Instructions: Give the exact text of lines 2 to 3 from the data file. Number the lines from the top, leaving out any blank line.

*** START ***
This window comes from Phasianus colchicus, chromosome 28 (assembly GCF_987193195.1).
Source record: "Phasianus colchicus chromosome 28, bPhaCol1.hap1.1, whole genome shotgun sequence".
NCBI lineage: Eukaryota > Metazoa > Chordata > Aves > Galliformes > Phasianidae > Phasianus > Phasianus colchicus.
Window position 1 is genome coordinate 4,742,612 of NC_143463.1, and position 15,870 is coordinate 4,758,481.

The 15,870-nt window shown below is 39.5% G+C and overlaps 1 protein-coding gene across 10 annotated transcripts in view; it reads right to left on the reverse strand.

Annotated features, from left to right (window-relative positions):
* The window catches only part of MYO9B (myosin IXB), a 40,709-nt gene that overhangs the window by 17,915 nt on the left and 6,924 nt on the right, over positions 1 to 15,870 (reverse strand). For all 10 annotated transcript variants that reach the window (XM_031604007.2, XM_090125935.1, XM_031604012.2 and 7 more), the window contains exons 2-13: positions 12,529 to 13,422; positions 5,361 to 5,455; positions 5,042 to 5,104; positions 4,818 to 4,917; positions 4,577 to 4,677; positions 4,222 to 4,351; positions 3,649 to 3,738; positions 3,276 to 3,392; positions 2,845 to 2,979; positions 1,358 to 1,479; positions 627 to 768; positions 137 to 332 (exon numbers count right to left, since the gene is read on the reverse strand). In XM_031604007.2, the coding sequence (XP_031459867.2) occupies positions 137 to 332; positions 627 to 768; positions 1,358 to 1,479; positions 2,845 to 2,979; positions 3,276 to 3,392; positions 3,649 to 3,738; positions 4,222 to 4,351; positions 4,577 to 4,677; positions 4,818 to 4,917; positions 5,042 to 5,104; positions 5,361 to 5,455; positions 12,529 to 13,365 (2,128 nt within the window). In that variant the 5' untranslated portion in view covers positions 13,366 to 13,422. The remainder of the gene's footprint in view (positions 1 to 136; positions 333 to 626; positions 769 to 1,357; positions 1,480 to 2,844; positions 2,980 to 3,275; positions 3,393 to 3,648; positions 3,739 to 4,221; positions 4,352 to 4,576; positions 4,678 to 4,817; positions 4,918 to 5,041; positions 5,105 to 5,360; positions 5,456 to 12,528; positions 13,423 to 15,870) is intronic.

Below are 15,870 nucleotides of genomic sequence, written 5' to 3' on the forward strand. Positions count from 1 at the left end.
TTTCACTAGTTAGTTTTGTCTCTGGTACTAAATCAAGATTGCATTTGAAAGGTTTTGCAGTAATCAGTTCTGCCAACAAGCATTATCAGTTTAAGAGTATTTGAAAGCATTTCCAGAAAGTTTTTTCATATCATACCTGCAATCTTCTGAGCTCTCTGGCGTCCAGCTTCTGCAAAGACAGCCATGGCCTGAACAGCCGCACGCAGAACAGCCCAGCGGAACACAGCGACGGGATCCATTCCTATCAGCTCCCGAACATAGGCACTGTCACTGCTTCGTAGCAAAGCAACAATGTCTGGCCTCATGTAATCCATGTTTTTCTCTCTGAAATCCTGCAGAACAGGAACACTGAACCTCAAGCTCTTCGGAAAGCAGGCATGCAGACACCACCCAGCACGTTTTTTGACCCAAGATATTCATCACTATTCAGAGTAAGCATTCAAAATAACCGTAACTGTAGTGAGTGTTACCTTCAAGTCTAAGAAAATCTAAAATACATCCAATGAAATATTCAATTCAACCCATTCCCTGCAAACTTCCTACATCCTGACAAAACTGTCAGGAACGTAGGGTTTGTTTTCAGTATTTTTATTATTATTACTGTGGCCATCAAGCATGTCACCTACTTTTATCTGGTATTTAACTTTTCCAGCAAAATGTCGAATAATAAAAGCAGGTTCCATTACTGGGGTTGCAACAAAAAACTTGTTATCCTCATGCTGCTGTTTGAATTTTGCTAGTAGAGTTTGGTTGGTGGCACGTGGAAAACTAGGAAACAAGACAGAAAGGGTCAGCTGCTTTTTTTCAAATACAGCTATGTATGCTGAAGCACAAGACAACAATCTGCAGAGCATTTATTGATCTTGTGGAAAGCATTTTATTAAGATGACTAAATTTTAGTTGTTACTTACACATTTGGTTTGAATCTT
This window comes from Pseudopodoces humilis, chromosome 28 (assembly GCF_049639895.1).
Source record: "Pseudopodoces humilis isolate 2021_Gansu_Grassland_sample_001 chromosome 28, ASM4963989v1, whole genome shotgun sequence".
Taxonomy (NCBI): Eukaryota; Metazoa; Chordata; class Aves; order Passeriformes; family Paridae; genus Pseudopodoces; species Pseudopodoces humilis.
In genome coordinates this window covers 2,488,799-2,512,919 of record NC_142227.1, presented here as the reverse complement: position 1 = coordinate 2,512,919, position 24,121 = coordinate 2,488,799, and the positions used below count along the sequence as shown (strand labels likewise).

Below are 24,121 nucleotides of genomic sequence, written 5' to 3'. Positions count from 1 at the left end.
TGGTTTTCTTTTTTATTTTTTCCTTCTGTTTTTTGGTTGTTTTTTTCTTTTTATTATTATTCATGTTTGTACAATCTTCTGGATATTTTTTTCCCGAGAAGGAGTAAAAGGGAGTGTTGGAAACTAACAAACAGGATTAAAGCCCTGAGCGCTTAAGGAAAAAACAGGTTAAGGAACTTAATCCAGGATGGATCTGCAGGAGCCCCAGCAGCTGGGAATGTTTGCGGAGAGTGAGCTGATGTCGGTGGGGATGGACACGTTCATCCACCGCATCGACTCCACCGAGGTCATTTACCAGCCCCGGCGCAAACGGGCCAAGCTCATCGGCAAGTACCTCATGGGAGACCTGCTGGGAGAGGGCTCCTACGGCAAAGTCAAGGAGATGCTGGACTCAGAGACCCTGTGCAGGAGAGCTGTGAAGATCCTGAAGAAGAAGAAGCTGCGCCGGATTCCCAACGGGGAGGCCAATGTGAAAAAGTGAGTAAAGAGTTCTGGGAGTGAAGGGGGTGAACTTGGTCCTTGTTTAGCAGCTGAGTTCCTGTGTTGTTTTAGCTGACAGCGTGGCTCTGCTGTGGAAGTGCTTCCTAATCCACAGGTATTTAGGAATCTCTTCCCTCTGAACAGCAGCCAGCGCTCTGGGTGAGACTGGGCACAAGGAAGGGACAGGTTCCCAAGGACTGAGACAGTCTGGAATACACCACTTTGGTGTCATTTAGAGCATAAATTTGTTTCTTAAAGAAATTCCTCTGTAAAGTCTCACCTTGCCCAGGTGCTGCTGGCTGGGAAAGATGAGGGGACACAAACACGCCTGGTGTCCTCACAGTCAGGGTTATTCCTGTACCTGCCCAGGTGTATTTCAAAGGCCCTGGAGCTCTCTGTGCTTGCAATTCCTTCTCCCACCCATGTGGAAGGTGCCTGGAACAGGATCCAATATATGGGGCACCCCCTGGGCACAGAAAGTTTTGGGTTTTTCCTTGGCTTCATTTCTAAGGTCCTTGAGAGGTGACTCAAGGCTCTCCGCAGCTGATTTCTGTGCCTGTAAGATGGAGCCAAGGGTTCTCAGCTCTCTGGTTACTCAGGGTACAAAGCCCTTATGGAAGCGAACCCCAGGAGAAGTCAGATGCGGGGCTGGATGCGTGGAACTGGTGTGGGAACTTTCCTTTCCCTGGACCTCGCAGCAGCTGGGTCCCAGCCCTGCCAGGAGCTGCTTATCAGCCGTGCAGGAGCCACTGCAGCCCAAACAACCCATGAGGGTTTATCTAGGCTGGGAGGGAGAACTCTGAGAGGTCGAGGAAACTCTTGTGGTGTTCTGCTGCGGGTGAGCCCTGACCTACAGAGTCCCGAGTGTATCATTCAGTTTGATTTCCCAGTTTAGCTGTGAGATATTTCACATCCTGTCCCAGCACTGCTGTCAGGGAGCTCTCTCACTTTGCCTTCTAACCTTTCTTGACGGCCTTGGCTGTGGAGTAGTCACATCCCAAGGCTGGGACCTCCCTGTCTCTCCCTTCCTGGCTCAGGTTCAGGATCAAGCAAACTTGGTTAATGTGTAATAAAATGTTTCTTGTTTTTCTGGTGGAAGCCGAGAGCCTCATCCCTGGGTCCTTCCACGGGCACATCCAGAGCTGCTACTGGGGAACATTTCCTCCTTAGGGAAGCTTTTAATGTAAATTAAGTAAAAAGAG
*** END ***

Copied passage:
Source record: "Phasianus colchicus chromosome 28, bPhaCol1.hap1.1, whole genome shotgun sequence".
NCBI lineage: Eukaryota > Metazoa > Chordata > Aves > Galliformes > Phasianidae > Phasianus > Phasianus colchicus.